Social media is a major culprit which has led to more scepticism about vaccinations.
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There is an unwritten rule that politics and religion should never be discussed at the dinner table.
Why ruin a good meal because of different opinions, right?
With Covid-19 taking the world by storm, you can add talking about getting vaccinated and masking up to that list.
But why would the two things that are most important at combating the virus be something people disagree on?
Well, there’s a group of people who are not complying, giving unsubstantiated claims that they do more harm than help, and “my body, my choice.”
And I bet you there is at least one person you are “friends” with on social media that fall into that group.
You could choose to block or even delete this person from your friend’s list, but sometimes decades of friendship or a lifetime of being family is worth the time to brave the white noise.
Here are 4 tips given by experts on how to talk to anti-vaxxers and anti-maskers.
1. Understand their stance
Before going all pro-vaccine/ masking on your friend or family, try to understand on what basis they oppose getting the vaccine or masking up.
It’s easy to get angry when someone opposes your views. I guess you could say that’s how they feel when mainstream media and authorities debunk theirs.
So, just stay calm, ok?
Dr Jessica Steier of the Unbiased Science Podcast advises listening first. Try to address their specific concerns while being aware that they may have been exposed to distortions of science that gives them a false sense of authority and confidence.
2. Validate first, lay it on them second
If there are a lot of apprehensions about their reluctance to get vaccinated or mask up, psychologist Xialou Jiang tells Verywell Family we should “one hundred percent validate” their concerns.
For example, if there are worried about what is injected into their bodies, you could say, “Yes, we are all concerned about what we inject into our bodies.”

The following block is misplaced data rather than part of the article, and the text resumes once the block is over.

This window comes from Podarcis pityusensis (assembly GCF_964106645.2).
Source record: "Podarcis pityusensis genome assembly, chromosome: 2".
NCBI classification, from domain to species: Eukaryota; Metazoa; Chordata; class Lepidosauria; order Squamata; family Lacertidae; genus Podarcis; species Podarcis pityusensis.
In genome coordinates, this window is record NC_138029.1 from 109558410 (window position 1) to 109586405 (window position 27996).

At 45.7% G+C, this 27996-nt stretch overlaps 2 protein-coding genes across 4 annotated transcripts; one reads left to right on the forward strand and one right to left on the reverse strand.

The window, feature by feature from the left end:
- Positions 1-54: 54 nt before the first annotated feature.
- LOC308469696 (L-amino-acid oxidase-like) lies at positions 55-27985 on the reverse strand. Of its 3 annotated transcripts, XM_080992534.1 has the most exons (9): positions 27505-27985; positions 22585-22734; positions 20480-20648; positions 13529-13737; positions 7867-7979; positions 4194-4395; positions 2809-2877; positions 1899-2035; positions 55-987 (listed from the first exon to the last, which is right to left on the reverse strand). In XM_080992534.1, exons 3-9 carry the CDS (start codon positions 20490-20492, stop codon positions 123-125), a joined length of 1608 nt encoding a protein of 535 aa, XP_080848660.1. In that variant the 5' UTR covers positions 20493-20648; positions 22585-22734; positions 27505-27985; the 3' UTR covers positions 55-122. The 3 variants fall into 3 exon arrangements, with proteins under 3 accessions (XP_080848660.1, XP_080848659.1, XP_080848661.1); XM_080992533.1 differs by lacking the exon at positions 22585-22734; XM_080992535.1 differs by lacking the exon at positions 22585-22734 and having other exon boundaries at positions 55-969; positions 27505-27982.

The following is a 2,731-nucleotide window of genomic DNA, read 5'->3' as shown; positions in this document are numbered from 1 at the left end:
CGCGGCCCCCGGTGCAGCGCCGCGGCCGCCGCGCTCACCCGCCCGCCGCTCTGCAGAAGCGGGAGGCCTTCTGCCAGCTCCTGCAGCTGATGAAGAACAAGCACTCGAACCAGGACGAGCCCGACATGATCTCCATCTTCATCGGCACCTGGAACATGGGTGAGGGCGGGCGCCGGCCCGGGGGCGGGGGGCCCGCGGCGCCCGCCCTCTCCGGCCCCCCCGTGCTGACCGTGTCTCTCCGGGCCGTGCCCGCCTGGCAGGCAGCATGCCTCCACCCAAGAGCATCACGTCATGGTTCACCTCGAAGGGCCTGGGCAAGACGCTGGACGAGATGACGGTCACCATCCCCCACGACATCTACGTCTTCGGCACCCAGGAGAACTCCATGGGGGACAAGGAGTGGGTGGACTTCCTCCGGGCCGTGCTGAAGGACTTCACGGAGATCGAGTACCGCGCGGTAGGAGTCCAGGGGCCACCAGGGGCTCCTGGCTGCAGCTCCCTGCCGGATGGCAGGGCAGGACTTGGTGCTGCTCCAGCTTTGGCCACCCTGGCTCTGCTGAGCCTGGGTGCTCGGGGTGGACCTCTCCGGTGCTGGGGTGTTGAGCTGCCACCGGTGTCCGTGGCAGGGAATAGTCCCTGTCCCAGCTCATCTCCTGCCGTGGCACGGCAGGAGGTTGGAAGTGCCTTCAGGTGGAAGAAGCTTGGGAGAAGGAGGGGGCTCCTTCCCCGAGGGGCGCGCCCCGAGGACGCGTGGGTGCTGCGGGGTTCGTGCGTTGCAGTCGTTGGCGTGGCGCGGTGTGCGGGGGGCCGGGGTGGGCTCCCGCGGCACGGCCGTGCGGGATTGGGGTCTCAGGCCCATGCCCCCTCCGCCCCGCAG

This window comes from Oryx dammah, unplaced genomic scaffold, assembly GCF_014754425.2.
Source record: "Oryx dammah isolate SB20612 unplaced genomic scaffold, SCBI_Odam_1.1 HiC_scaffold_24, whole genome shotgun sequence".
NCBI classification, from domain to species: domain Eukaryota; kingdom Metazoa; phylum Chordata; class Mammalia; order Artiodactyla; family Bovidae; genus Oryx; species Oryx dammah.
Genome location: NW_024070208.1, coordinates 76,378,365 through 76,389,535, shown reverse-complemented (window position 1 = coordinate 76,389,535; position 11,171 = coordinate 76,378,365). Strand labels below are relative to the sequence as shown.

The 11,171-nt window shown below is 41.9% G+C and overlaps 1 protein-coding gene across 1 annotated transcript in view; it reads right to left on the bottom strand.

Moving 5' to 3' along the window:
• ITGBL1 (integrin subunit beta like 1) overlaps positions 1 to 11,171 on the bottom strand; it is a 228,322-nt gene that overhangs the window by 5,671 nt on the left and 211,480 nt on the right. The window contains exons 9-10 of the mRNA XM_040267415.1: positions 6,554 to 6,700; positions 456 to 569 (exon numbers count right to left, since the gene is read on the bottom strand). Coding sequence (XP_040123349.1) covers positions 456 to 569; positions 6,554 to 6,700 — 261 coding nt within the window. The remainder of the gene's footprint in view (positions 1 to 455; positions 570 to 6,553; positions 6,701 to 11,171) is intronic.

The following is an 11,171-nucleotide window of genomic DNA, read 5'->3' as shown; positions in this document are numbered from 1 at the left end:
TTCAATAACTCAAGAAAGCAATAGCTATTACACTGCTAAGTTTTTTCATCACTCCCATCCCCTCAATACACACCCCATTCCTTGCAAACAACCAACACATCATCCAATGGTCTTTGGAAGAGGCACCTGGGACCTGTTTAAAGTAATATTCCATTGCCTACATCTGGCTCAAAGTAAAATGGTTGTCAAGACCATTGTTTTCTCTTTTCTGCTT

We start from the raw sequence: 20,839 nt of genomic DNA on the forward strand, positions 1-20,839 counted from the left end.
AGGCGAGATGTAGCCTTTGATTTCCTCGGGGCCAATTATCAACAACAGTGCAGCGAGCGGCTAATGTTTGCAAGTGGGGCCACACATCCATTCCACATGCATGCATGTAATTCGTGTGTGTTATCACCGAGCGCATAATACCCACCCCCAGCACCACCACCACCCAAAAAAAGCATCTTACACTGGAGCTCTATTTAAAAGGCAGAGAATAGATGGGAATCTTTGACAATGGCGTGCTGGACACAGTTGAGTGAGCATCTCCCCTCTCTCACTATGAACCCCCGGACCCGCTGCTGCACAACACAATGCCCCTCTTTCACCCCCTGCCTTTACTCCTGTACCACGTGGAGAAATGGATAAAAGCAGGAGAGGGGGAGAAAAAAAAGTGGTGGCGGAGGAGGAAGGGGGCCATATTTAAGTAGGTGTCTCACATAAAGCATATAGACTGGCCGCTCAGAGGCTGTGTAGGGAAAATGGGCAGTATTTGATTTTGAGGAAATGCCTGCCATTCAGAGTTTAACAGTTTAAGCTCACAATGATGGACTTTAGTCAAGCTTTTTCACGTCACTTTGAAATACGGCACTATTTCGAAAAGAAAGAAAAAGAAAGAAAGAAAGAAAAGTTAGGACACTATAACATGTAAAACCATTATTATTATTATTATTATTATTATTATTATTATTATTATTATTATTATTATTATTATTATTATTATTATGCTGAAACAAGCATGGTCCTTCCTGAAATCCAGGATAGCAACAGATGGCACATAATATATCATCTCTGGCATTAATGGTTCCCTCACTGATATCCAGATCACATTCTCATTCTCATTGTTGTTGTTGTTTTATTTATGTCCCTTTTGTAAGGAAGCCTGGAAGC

Be sure that the message and how it is presented is delivered in such a way that will resonate with the person you are speaking to.
Are they more emotional, or logical?
Dr Jiang also says she found the word ‘but’ can immediately put someone on the defensive. So, don’t use ‘but’ and instead rephrase to say something like ‘at the same time’ or ‘can we look at it from this angle?’.
After all the Internet research your anti-vax/mask friend or family member has done, encouraging critical thinking by asking more questions may coerce rational thought in them and perhaps even change what they are curious or sceptical about.
3. Know when to stop
It’s easy to get carried away in discussion sometimes. And hopefully, before even having this conversation with your anti-vax/mask friend, you too would have had solid, science-based facts to back up your stance.
Unfortunately, our views and feeling about health and well-being are deeply personal and complex, and unlikely to change overnight.
Once you’ve said your piece, your heart and mind can be in peace.
4. Threats only make them stronger
The government has a lot of authority to crack down on these anti-vaxxers/maskers with legal action to be taken against anyone spreading “fake news”.
Unfortunately, these kinds of threats sometimes make them stronger.
Take for example Kerry, aka KLCC Karen who became a viral (no pun intended) sensation for choosing not to wear a mask while trying to enter a luxury fashion store.
Not long after the repeat offence, she took to social media not to apologise, but to contest her actions by saying it’s her freedom to choose.
In retrospect, what netizens should have done instead of mock her was to just be compassionate and try to understand where she was coming from… then lay it on her with science.
Former advertising mad woman - turned mother to an amazing little girl born 3 months early - and now a returned writer. Also a textbook ambivert with no clue about today's pop music but a walking encyclopedia of music from the 80s and 90s.